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A look at comments

Everyone knows that we should include comments in our code right? On the other hand the vast majority of us don’t use them as much as we should, myself included. Believe it or not I actually got a job based on the comments I had put into the tech test. It was between me and another person, both of us finished the tech test in about the same amount of time, with code that was similar enough to make for a difficult decision between us. However, I had carefully commented my code (for my own use more than anything) and I ended up with the job. And in case anyone is wondering how I know it was the comments that got me the job, the manager told me after I had been there for a while. On that note here is a brief look at comments in T-SQL.

Here is some common knowledge about comments

  • In SQL Server to comment a single line (or part of a line) you can use a double dash.
  • --This is a single line comment
    PRINT 'This is an example ' -- of commenting part of a line
    -- This is
    -- An example
    -- Of commenting
    -- Out a block
    -- Of code
  • And to comment a block of code you use /* to start and */ to finish the block.
  • /*This is a single line comment*/
    PRINT 'This is an example ' /* of commenting part of a line*/
    This is
    An example
    Of commenting
    Out a block
    Of code

    Not as common knowledge about comments

  • If you highlight a section of code and hit ctrl-k, ctrl-c then SSMS will automatically put a double dash in front of every line that is even partially highlighted, effectively block commenting the section.
  • If you highlight a section of code and hit ctrl-k, ctrl-u then SSMS will automatically un-comment (remove the double dash) every line that is even partially highlighted.
  • Note: For the above two “tricks” the double dash goes at the front of the line even if you only have part of it highlighted.
  • A comment block has to be closed even if it is inside of another comment block.
  • This works

    /*   /* */   */

    This does not

    /*   /*   */
  • /* can be commented out outside of a block comment but not inside of one.
  • This works

    -- /*
    PRINT 'Playing'
    PRINT 'with'
    PRINT 'block'
    PRINT 'comments'

    This does not

    PRINT 'Playing'
    PRINT 'with'
    PRINT 'block'
    PRINT 'comments'

    Some common comment usages

  • Comments right after a declared variable can help define what an abbreviation is or what values should be used.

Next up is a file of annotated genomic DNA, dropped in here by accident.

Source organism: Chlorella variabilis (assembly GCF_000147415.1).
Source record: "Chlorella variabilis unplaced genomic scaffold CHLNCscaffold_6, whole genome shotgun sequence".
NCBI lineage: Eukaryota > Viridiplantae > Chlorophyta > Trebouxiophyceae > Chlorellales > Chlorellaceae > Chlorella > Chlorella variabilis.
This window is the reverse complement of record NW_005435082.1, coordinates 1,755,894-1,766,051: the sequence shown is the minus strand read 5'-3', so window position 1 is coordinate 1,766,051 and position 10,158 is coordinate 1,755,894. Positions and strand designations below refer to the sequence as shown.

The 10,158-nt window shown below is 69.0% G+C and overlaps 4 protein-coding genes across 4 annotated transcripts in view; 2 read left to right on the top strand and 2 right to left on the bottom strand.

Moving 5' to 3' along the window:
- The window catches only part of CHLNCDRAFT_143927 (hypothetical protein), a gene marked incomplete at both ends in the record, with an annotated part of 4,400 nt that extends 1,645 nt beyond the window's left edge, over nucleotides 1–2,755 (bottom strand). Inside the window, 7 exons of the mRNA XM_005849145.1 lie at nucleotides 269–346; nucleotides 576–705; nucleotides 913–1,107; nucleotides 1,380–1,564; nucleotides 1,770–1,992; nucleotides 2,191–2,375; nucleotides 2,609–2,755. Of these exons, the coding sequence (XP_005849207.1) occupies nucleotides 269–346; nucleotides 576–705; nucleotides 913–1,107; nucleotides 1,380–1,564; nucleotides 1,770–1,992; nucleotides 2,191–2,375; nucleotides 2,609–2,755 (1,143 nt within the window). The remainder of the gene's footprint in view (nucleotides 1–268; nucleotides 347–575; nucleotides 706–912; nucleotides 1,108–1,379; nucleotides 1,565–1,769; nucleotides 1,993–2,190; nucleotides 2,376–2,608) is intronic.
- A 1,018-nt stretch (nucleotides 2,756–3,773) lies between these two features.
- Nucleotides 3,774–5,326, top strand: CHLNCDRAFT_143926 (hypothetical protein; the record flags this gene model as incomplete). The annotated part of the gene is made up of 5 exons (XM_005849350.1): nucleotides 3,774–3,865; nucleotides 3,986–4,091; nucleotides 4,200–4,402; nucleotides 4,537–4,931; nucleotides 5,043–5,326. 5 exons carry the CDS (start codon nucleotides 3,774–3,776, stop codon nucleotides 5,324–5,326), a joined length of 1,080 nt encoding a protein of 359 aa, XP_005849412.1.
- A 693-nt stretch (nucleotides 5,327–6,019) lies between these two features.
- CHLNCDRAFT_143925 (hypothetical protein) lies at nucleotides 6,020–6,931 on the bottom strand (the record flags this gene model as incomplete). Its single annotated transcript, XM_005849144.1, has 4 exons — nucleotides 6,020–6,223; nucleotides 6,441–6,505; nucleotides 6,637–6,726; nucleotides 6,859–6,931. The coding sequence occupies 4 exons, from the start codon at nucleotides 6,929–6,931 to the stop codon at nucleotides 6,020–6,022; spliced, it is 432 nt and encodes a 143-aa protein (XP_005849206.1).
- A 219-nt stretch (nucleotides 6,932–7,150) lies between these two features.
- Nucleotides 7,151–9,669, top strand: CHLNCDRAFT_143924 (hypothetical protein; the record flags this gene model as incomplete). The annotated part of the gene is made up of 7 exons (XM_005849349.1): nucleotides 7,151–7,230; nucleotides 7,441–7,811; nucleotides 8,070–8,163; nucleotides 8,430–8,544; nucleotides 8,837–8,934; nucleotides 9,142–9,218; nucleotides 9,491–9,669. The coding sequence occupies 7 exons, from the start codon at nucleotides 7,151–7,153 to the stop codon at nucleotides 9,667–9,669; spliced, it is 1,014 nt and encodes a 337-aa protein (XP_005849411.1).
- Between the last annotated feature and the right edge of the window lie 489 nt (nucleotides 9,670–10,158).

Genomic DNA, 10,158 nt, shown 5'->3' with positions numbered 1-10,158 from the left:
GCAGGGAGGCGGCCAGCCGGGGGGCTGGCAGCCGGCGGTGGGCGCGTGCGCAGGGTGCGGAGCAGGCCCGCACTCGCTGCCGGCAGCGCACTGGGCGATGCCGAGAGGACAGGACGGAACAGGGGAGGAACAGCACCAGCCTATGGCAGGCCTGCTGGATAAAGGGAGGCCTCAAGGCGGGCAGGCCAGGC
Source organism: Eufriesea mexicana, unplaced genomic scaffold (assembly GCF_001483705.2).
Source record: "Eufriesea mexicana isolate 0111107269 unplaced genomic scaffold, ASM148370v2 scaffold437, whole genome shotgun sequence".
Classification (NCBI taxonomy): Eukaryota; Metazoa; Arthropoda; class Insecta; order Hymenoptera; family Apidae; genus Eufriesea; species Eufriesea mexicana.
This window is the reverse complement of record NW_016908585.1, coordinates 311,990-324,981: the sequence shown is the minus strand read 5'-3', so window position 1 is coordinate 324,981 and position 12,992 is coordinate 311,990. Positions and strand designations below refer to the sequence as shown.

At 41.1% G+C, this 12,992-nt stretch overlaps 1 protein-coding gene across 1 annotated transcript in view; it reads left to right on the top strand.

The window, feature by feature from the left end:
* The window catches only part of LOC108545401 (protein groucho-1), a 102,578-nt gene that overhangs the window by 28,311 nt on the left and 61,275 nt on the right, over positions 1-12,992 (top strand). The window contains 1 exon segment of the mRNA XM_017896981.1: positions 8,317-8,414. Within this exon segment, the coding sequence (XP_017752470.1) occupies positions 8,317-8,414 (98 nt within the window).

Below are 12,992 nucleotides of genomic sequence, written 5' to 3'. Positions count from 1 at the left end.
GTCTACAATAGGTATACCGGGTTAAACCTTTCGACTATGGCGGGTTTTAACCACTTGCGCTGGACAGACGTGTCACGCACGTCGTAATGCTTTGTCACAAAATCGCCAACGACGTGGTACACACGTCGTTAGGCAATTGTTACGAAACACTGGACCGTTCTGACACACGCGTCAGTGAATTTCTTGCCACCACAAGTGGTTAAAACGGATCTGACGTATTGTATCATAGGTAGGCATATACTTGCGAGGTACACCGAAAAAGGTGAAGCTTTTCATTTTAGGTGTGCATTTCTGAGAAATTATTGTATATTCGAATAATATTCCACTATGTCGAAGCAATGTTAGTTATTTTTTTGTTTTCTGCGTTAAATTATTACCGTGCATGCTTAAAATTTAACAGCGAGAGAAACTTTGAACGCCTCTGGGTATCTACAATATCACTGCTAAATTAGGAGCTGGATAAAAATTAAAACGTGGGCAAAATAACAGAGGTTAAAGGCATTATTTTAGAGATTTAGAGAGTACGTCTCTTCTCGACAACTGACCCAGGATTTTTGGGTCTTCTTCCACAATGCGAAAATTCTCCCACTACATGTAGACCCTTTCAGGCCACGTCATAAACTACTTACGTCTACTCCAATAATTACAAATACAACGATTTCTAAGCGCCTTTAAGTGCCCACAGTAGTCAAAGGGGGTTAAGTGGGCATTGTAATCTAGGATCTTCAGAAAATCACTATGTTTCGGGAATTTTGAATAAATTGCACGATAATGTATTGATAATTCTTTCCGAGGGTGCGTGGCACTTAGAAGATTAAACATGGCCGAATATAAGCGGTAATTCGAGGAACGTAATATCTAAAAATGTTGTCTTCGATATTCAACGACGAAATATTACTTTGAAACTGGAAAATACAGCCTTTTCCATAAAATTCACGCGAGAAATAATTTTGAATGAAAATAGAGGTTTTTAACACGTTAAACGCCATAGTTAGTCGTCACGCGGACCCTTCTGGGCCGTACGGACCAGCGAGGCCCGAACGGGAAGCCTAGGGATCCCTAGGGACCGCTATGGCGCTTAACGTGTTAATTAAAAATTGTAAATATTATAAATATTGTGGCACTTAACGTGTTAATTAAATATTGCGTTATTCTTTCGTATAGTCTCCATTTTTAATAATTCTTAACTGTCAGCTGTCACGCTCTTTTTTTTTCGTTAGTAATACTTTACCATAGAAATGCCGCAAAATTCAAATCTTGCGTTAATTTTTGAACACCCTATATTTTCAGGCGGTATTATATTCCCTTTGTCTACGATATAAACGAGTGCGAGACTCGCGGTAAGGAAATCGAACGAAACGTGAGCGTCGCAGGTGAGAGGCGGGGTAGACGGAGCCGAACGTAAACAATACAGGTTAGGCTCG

DECLARE @EmplrName varchar(50)-- Employer Name
    DECLARE @Status varchar(10) -- Hold, Ready, Complete 
  • A comment “line” can be used to divide sections of code. This is particularly helpful if you include an actual comment to define the section.
  •  -----------------------------------------------------
    -- Declare and initialize variables
    Code here
    -- Process order information
    Code here
  • Not all lines need to be all dashs. Play with other characters to see what you prefer.
  •  -----------------------------------------------------

    A couple of comment lines, maybe with a descriptive comment in the middle, can provide extra emphasis to a section of code.

    --=========== Load and process employees ============
  • Formatting your comments with your code is much easier to read and makes it clearer which line or section of code you are describing in your comment.
  • -- This is a loop
    WHILE 1=1
    	-- This is what the loop does
    	PRINT 1
  • A comment block at the top of a stored procedure is a good place for a general description of the SP, comments about the parameters, and over time what changes were made and when.
  • /*************************************************************
    ** This stored procedure is really important.  It does stuff
    ** Parameter list
    ** @StuffToDo -- What do you want the stored procedure to do
    ** @WhenToDoIt -- When do you want it done
    ** 10/20/2000 - Fixed bug that made nothing happen.
    ** 11/21/2001 - Put bug back in because to much was happening.

    Filed under: Microsoft SQL Server, SQLServerPedia Syndication, T-SQL Tagged: code language, comments, language sql, microsoft sql server, sql statements, T-SQL


    My name is Kenneth Fisher and I am Senior DBA for a large (multi-national) insurance company. I have been working with databases for over 20 years starting with Clarion and Foxpro. I’ve been working with SQL Server for 12 years but have only really started “studying” the subject for the last 3. I don’t have any real "specialities" but I enjoy trouble shooting and teaching. Thus far I’ve earned by MCITP Database Administrator 2008, MCTS Database Administrator 2005, and MCTS Database Developer 2008. I’m currently studying for my MCITP Database Developer 2008 and should start in on the 2012 exams next year. My blog is at www.sqlstudies.com.


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